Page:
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Tuesday, April 20, 2004

Prospect Park (also a quick stop at Floyd Bennett Field) with Shane B.

We should be seeing signs of hatchlings at Big Mama and Split-tail's nest this week but I've decided to take a short break from monitoring them. On a couple of occasions Split-tail has seemed a little agitated (the growling incidents) so I thought that it might be a good idea to give them a little space. Also, Shane and I have been watching the wind direction and it looked like it might be a good morning for new migrants. Last night the wind changed to a south/southwest direction and by dawn it switched back around to north. Our thinking was that the wind shift would force some northbound birds down and, hopefully, into Prospect Park. It turned out to be a pretty good gamble.

I left my home just before dawn and walked to the park. I noticed that the layers of early morning bird songs shifted from resident species to "visitors" as I approached the center of the park. My block was noisy with House Sparrows chirping and pigeons cooing. At the very edge of the park the sounds changed mostly to starlings and cardinals. Entering the wooded section near the Litchfield Villa I began to hear choruses of robin's "cherrily, cherriup" and White-throated Sparrow's "pure sweet canada canada". The closer I got to the forested center of the park the more I heard the sounds of migrants. Following the edge of the ponds, one step behind a string of dimming street lamps, I heard the insect buzz of Blue-gray Gnatcatcher, the loose trill of dozens of Yellow-rumped Warblers and the nasal "ca-ha" of a flock of Fish Crows.

I continued walking across the Nethermead and out towards the woods on the Peninsula. I rendezvoused there with Shane where we found that large numbers of Yellow-rumped Warblers seemed to have just dropped out of the sky. Through the course of our morning walk we found flocks of yellow-rumps on Lookout Hill, the Lullwater, the Ravine and pretty much anywhere that there were trees. Palm Warblers were seen in smaller numbers and we added several new species to the park's year list. On the Peninsula we listened to the singsong tune of a Warbling Vireo and flushed a Spotted Sandpiper at the edge of the "Thumb". Across the Lullwater, behind the rink, we patiently waited out a serenading Northern Waterthrush hidden in a multiflora rose bush. A bright splash of blue in the same bush turned out to be an Indigo Bunting.

Following the waterway into the Ravine in search of a Louisiana Waterthrush we stumbled on a much more exciting find. We had been walking downstream along the gravel bridle path in the Ravine when Shane spotted something that wasn't "another yellow-rump". In his excitement he stumbled on the words so I blurted out, "Yellow-throated Warbler!" It was his find and he really had the honor of announcing it (to the only two birders in the park) but I couldn't help myself. This striking bird with the golden throat patch and black and white face pattern has a more southern range and is not observed in the park every year. As Shane followed the bird I made a few phone calls to alert other birders. We briefly lost the bird but relocated it as it foraged for insects in the shrubs and blackberry brambles edging the stream. As we stood watching the warbler I heard a Northern Parula singing in the woods along Quaker Ridge. We watched the yellow-throated for a few minutes then left the park via Wellhouse Drive.

As we were walking past the Wellhouse I heard another new song for the season. Perched above the building was a beautiful, chestnut plumed Orchard Oriole chattering and whistling. Earlier in the morning we stood and listened to the strange, gurgling calls of a Rusty Blackbird in the same area.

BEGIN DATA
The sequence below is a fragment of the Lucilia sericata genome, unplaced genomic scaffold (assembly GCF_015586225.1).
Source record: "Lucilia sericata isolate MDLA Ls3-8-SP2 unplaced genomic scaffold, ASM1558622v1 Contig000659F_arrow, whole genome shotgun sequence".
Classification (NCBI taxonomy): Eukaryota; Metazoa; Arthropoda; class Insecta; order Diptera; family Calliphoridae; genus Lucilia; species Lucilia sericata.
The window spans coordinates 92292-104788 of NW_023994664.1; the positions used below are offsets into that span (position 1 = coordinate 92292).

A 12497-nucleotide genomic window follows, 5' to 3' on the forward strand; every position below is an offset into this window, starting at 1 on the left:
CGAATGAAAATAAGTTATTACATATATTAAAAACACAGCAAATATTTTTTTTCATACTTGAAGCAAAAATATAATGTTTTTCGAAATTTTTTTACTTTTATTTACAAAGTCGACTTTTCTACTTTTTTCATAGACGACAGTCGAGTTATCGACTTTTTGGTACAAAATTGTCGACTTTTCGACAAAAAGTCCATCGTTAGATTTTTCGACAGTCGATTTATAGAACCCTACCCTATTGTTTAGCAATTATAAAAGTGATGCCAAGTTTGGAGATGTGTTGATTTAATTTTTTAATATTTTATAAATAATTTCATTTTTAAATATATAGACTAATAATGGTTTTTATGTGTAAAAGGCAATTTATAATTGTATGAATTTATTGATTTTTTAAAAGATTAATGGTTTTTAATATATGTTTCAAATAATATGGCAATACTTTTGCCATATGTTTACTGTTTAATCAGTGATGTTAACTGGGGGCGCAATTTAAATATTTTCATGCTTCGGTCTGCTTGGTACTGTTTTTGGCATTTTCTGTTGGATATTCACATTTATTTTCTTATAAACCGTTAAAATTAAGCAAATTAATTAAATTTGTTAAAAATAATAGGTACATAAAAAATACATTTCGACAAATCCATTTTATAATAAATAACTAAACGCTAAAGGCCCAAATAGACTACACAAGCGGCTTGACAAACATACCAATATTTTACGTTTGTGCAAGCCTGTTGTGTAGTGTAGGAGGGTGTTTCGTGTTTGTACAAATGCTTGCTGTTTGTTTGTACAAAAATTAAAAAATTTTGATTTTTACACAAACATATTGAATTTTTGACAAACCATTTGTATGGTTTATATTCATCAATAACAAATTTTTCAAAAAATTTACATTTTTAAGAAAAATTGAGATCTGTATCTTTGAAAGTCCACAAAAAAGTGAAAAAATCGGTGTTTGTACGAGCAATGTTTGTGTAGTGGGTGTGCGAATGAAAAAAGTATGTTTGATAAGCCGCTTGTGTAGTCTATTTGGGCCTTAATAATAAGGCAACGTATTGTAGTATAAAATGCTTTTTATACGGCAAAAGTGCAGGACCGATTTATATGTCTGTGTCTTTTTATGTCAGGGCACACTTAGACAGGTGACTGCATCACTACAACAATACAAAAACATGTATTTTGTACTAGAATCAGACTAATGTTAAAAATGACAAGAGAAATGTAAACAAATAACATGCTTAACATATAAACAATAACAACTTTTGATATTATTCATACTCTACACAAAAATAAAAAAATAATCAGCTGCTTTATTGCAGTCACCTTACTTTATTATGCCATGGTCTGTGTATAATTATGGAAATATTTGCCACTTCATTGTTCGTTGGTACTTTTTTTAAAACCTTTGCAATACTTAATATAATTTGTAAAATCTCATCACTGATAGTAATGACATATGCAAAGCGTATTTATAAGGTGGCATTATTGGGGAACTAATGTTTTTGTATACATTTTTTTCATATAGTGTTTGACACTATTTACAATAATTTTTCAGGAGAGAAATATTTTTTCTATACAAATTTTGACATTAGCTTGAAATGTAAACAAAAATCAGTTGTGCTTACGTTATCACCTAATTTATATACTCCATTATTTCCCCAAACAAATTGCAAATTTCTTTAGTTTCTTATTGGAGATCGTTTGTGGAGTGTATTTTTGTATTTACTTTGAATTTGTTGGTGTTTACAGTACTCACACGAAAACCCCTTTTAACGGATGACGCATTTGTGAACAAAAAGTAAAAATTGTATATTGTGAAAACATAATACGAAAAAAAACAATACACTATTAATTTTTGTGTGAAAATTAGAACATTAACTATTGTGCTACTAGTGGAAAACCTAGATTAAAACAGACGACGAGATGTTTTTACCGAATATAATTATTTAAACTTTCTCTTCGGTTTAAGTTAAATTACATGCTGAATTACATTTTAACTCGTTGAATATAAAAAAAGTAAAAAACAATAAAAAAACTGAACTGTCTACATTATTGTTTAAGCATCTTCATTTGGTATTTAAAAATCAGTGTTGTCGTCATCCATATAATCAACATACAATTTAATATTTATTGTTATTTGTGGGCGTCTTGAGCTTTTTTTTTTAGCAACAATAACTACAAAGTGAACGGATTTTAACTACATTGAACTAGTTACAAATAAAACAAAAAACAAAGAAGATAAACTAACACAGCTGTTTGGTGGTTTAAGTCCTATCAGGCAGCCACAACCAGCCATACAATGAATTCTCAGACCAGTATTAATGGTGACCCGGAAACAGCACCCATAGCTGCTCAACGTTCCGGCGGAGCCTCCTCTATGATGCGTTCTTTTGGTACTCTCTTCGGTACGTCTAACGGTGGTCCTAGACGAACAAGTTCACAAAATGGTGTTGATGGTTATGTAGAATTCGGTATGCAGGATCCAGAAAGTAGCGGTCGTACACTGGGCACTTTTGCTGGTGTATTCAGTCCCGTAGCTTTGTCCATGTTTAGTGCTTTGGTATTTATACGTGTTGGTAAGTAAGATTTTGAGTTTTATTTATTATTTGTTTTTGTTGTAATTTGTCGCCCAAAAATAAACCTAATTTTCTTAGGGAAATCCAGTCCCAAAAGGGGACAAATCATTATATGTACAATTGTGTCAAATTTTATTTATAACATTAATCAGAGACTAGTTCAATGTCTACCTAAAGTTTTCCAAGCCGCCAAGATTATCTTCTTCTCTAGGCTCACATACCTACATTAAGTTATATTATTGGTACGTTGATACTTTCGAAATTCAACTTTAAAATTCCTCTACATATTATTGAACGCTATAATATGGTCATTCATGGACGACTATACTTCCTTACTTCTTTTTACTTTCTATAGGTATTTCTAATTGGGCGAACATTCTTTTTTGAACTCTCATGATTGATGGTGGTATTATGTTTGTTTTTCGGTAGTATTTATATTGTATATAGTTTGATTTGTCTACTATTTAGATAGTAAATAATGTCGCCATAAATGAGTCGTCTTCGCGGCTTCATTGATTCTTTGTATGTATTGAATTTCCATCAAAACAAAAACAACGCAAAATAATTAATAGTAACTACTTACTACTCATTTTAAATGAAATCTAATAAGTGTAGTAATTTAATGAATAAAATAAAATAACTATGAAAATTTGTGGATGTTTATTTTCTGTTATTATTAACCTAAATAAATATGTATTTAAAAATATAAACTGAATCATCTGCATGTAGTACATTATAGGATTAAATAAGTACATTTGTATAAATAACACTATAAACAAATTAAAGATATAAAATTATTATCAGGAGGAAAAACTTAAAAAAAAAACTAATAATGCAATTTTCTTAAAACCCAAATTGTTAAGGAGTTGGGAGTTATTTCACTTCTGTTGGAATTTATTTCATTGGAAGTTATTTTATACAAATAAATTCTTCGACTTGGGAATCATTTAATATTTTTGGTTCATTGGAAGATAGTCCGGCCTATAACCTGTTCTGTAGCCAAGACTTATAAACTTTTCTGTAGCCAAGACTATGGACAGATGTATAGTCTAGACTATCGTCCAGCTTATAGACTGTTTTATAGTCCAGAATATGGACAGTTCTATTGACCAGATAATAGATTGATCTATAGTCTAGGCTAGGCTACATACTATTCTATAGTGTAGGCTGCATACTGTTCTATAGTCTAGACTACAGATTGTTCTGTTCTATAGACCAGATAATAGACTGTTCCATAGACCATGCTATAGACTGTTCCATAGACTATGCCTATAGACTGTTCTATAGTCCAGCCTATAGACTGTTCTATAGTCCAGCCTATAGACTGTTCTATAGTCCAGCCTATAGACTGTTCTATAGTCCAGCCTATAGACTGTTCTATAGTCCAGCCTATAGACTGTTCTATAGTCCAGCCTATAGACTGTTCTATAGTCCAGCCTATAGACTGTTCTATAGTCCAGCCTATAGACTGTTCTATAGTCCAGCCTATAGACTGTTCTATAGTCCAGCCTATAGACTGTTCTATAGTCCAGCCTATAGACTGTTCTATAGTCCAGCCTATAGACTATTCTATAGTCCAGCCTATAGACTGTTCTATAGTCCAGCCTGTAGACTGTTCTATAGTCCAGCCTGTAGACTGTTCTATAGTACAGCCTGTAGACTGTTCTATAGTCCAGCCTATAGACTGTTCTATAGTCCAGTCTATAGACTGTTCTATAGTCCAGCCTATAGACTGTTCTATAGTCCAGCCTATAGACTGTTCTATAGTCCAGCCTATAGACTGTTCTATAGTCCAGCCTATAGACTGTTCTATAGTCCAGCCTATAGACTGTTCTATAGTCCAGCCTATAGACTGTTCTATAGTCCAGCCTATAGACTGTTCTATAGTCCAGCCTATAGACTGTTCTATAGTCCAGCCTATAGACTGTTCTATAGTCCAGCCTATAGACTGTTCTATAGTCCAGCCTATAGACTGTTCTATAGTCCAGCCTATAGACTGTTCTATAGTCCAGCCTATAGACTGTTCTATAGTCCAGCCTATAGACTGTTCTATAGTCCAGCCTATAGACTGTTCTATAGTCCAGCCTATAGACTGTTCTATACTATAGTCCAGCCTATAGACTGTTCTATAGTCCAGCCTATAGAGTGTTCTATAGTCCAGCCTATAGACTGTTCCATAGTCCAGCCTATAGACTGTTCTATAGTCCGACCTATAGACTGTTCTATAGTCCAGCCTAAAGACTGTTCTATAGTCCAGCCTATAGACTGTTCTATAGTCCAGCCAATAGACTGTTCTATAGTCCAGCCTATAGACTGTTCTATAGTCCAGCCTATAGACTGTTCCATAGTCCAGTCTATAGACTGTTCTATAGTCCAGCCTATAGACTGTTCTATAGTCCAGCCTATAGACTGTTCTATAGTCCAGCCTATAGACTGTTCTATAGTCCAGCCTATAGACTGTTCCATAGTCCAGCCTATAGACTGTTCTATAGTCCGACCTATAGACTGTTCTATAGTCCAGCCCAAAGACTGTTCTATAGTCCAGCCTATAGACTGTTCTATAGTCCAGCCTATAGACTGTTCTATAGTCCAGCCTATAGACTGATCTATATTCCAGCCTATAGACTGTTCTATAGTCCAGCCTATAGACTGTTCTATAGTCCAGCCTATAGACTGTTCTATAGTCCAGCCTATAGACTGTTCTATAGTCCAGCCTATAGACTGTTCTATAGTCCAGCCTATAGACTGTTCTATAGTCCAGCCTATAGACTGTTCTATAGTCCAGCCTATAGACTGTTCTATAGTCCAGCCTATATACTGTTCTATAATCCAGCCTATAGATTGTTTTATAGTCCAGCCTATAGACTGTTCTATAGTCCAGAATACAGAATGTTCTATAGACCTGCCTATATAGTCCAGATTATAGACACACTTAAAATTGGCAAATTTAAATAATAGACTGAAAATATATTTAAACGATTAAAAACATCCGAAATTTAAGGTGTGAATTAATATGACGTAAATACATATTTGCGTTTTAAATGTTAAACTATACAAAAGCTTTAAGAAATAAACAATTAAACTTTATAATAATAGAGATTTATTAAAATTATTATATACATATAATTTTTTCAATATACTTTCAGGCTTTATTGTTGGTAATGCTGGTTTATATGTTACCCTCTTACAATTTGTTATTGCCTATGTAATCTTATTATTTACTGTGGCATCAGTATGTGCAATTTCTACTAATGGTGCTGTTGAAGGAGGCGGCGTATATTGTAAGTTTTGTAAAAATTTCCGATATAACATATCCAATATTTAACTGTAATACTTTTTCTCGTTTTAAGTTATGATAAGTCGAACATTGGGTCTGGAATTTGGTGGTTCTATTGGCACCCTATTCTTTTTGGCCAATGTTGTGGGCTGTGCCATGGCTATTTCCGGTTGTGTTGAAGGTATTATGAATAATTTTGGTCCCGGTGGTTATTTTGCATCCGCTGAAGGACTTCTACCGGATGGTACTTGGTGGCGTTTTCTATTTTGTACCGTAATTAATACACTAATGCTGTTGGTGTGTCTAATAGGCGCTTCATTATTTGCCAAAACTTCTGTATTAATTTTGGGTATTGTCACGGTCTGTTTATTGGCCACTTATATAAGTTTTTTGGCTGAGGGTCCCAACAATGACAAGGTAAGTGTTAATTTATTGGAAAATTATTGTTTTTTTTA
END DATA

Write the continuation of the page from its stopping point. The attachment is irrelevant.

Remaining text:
We ended our morning by making a quick run out to Floyd Bennett Field in search of Upland Sandpipers (hey, we can dream) but came up empty. We did get great views, though, of a ghostly male Northern Harrier.
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Prospect Park & FBF, 4/20/2004
Horned Grebe (Floyd Bennett Field.)
Double-crested Cormorant (Several on flyovers.)
Great Egret (2.)
Green Heron (2.)
Brant (Floyd Bennett Field.)
Wood Duck (Lullwater.)
Northern Shoveler (2.)
Bufflehead (Female, Upper pool.)
Ruddy Duck (Several on lake.)
Northern Harrier ("Grey Ghost", Floyd Bennett Field.)
Red-tailed Hawk
American Kestrel (6 or 8, Floyd Bennett Field.)
American Coot (3.)
Spotted Sandpiper (Peninsula "Thumb".)
Chimney Swift (3.)
Belted Kingfisher
Yellow-bellied Sapsucker (2, Ravine.)
Northern Flicker
Blue-headed Vireo (~5.)
Warbling Vireo (Peninsula.)
Fish Crow (7, flying over Nethermead.)
Tree Swallow
Barn Swallow (Floyd Bennett Field.)
Red-breasted Nuthatch (2.)
Brown Creeper (Ravine.)
Winter Wren (Lookout Hill.)
Blue-gray Gnatcatcher (3.)
Golden-crowned Kinglet
Ruby-crowned Kinglet (Common.)
Hermit Thrush (4 or 5.)
Northern Mockingbird (Floyd Bennett Field.)
Northern Parula (Heard singing in Ravine.)
Yellow-rumped Warbler (Abundant.)
Yellow-throated Warbler (Ravine near Nethermead Arches.)
Pine Warbler (Female, Lookout Hill.)
Prairie Warbler (2, Lullwater. 1, Ravine.)
Palm Warbler (~20-30.)
Black-and-white Warbler (2.)
Northern Waterthrush (Singing in Lullwater near skating rink.)
Indigo Bunting (Lullwater near skating rink.)
Eastern Towhee (Several.)
Chipping Sparrow
Swamp Sparrow (3 or 4.)
White-throated Sparrow
Dark-eyed Junco
Rusty Blackbird (Lookout Hill above Wellhouse.)
Common Grackle
Brown-headed Cowbird
Orchard Oriole (Singing from perch above Wellhouse.)

Other resident species seen (or heard):
Canada Goose, Mute Swan, American Black Duck, Mallard, Herring Gull, Rock Pigeon, Mourning Dove, Red-bellied Woodpecker, Downy Woodpecker, Blue Jay, American Crow, Tufted Titmouse, American Robin, European Starling, Song Sparrow, Northern Cardinal, Red-winged Blackbird, House Sparrow

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